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“If Roe falls, half the states in the country are poised to ban abortion entirely,” said Nancy Northup, president of the Center for Reproductive Rights, the pro-abortion group representing Jackson Women’s Health Organization, the WSJ reported.

“Women of childbearing age in the U.S. have never known a world in which they don’t have this basic right, and we will keep fighting to make sure they never will.”

Pro-life groups, meanwhile, hailed Mississippi’s push to end the “basic right” to kill a baby.

“Mississippi’s pro-life law reflects science and international norms and we’re eager to see the Court catch up,” said Marjorie Dannenfelser, president of the pro-life Susan B. Anthony List, according to the Free Beacon.

“By 15 weeks, they have fingers and toes, fully formed noses, lips, eyelids and eyebrows. They are clearly human, and they feel pain. Most European nations limit late-term abortion by this point.”

Dannenfelser also hailed the brief as “masterful.”

The editorial board of conservative outlet National Review concurred, saying Roe and Casey “have proven incapable of generating a predictable body of law.”

“When the Court handed down Casey in 1992, it tacitly conceded many of the faults of Roe while insisting that the need to preserve public respect for itself as an institution required it to stick with the pretense that the Constitution protects abortion,” the board noted in a Thursday editorial.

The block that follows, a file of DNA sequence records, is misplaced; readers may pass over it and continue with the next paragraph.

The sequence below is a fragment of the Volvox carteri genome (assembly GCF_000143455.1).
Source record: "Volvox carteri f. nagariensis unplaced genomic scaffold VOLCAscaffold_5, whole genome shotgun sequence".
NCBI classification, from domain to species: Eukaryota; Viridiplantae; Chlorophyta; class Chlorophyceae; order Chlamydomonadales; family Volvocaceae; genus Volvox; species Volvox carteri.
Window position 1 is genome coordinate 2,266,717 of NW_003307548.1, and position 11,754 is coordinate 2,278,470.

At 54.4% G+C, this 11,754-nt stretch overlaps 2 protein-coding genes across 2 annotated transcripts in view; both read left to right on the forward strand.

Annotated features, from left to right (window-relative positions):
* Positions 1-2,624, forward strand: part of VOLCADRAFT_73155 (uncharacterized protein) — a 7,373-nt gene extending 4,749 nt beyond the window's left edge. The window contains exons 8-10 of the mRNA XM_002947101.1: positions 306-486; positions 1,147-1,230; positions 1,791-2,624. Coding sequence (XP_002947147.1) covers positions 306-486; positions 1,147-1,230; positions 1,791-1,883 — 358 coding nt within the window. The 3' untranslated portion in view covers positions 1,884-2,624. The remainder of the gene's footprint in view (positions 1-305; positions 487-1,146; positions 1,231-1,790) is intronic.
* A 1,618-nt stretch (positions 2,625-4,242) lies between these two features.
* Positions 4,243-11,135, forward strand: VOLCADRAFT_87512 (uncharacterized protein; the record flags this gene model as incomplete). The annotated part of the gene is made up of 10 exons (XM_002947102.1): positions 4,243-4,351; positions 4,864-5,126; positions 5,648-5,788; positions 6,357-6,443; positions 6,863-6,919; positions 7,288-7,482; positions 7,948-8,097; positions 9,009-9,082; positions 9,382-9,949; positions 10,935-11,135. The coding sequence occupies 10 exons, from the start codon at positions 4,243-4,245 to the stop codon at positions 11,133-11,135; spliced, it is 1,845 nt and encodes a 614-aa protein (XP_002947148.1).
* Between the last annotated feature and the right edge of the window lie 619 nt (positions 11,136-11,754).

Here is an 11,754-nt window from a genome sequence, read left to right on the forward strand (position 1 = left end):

“Fitch gently but firmly observes that after nearly 30 years, this judgment has proven spectacularly wrong. It is the Court’s extraconstitutional role in setting abortion policy, more than anything else, that has diminished and distorted it.

“The justices may duck this argument but cannot refute it. The Constitution, federalism, the separation of powers, and moral truth all converge on an answer in this case, and Mississippi has just identified it,” the editorial continued. “The justices should have the courage and integrity to admit that the Court has been wrong.”

Whether this ends up being a “masterful” move depends on whether the justices realize all that — but the fact conservatives can even talk about Roe v. Wade and Planned Parenthood v. Casey being overturned is a huge step for human life.

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C. Douglas Golden is a writer who splits his time between the United States and Southeast Asia. Specializing in political commentary and world affairs, he's written for Conservative Tribune and The Western Journal since 2014.
C. Douglas Golden is a writer who splits his time between the United States and Southeast Asia. Specializing in political commentary and world affairs, he's written for Conservative Tribune and The Western Journal since 2014. Aside from politics, he enjoys spending time with his wife, literature (especially British comic novels and modern Japanese lit), indie rock, coffee, Formula One and football (of both American and world varieties).
Morristown, New Jersey
Catholic University of America
Languages Spoken
English, Spanish
Topics of Expertise
American Politics, World Politics, Culture